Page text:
We were low on funds, and so in the fall, I took a job at White Sands Missile Range in New Mexico. This meant being away from Marlene when Jill was born. When she was born, Grandma Call telegraphed me and I came home the following weekend. I was able to name her with the help of the two grandfathers, and the bishop that weekend. On the way back to White Sands, I got my first speeding ticket, but it was worth it. I was now the father of a cute little girl who I have learned to love very much.
At work, I was having to hand out paychecks to those who were making twice as much as I was. It irritated me, because I was the boss, but they got paid more than me because they had college degrees. It made me even more determined to finish college, and at Christmas time, I took a job at Explosives Research at the University of Utah and started back to school. I had all I wanted at this time in my life—a wife and a baby daughter.
While working as a photographer for the government in White Sands, Jim developed a new photographic process. This earned him a job with the University of Utah and enabled him to finish his college education in 1958. Jim graduated with a degree in mechanical engineering from the University of Utah.
He and Marlene first bought a home in Salt Lake City, but Jim’s career led to many adventures. From 1962 to 1965, they moved to the St. Louis area, then to Alamogordo, New Mexico, then to Lancaster California, and finally to Florissant, Missouri. One of his first jobs included working for the Hercules Powder Company as a photographic engineer. Then in 1967, a unique opportunity arose that gave Jim the opportunity to move to Pleasant Grove, Utah and work at Brigham Young University, where he worked for the rest of his career.
Jim built his unique career by combining different things that he loved to do. First, he loved to build things. Second, he loved photography. Third, he loved airplanes and flying. When he was a boy, Jim started building model airplanes (which had become a fad during World War II). By the time he was 16 or 17, Jim had become a licensed pilot. Combing these things together, Jim’s career was based around aerial photography.
Jim helped pioneer the fields of photographic engineering, space flight photography, infrared photography, and aerial reconnaissance, including low altitude, large-scale reconnaissance. With his work at BYU, Jim also helped design camera systems for the Apollo missions.
Jim developed and taught others about a method of taking photographs from the sky using remote-control model airplanes. This offered several advantages: it was cheaper, safer, more flexible, and provided extremely detailed images. The method was used for history, archeology, agriculture, and land management. Jim was an expert in all areas of low altitude aerial reconnaissance. He designed radio-controlled model aircrafts. He built a lot of the technology that made it possible. And he could both skillfully fly the planes and take pictures while doing so. He also developed photographs, pieced them together, and was very adept at aerial photography interpretation. He often helped with archeology projects to photograph the sites from the air.
His career at BYU included teaching others, inspiring many others to build airplanes and take aerial photographs, both as a hobby and commercially. He wrote articles and a book on the subject (Low Altitude Large Scale Reconnaissance: A Method of Obtaining High Resolution Vertical Photographs for Small Areas, revised 1995).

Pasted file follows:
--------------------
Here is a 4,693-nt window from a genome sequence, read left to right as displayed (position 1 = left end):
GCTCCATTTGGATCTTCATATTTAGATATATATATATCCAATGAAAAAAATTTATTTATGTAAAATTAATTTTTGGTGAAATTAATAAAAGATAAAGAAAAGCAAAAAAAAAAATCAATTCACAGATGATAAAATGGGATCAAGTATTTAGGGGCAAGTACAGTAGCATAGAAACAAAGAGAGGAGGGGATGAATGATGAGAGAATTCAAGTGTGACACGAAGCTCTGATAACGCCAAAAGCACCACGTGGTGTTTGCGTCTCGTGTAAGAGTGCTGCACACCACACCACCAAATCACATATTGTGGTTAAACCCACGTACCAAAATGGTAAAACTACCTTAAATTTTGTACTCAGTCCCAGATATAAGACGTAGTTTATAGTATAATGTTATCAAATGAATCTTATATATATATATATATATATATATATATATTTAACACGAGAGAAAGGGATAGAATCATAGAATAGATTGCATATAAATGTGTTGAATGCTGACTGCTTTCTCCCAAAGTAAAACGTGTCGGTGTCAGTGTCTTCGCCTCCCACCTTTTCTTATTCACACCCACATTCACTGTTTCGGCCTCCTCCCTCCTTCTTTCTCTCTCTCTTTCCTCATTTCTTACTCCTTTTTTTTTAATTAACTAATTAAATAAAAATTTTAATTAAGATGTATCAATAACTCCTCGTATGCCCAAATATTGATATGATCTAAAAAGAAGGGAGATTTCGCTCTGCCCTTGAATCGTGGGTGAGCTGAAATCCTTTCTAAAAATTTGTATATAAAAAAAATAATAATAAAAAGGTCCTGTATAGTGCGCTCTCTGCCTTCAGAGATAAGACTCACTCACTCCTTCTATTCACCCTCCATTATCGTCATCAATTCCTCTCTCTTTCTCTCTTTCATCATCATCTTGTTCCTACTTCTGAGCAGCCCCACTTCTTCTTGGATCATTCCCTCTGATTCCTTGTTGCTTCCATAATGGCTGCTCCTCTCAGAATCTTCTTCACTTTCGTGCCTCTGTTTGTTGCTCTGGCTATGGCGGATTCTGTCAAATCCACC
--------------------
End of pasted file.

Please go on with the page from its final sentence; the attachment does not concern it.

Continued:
Jim’s career led to him travelling the world. He took many trips to teach and help, both around the United States and around the world, photographing geological, archeological, and historical sites.
Jim’s travel abroad includes trips to Israel (in 1978 to work on an archeological dig and teach), India (in 1992-1993 to teach about his method of aerial photography), Mexico, Canada, Africa, and more.
While he was often away from family, he wrote regular letters home to them, talking about his work and experiences. He would talk about living arrangements, daily life, and offer snippets of advice to home.
A postcard dated March 10, 1971, sent from Mexico (labeled “Panoramic view of the museum and the Maya Fountain, Campeche Camp”) says: We arrived well & one day late due to rain. This place is the other half of the world. Half ancient, quaint, etc. The other half new & modern. The days are hot & muggy. We will be here this week & in Carmen next week. Food is fantastically different but good. Jim.
He also loved receiving mail from home. On July 13, 1978, while in Israel, he wrote home to say: The mail has finally got here and raised morale tremendously. While in Israel, Jim had the opportunity to visit many sites of the New Testament, including Jerusalem and Bethlehem. (See the Appendix for a selection of letters written from Israel.)
Father and Grandfather
Jim is the father to six children: Jilleen, born on 22 October 1956; Raymond, born on 15 April 1959; Sharon, born on 21 October 1961; Brenda, born on 19 May 1965; Melody, born on 3 October 1968, and Christopher, born on 16 December 1974. He also has 27 grandchildren and a growing number of great-grandchildren.
As a traveler, Jim not only sent frequent letters home, but let his kids see more of the world through photographs and through his subscription through the National Geographic. They would often pour over the magazine together. And they would travel together too—they especially explored areas around Utah.
Jim taught his children, being involved in 4-H projects such as photography and other projects in scouting and school. Jill says, “Not many kids have a dad who will make two giant slices of bread for demonstrating making peanut butter and jelly sandwiches (for a speech class).”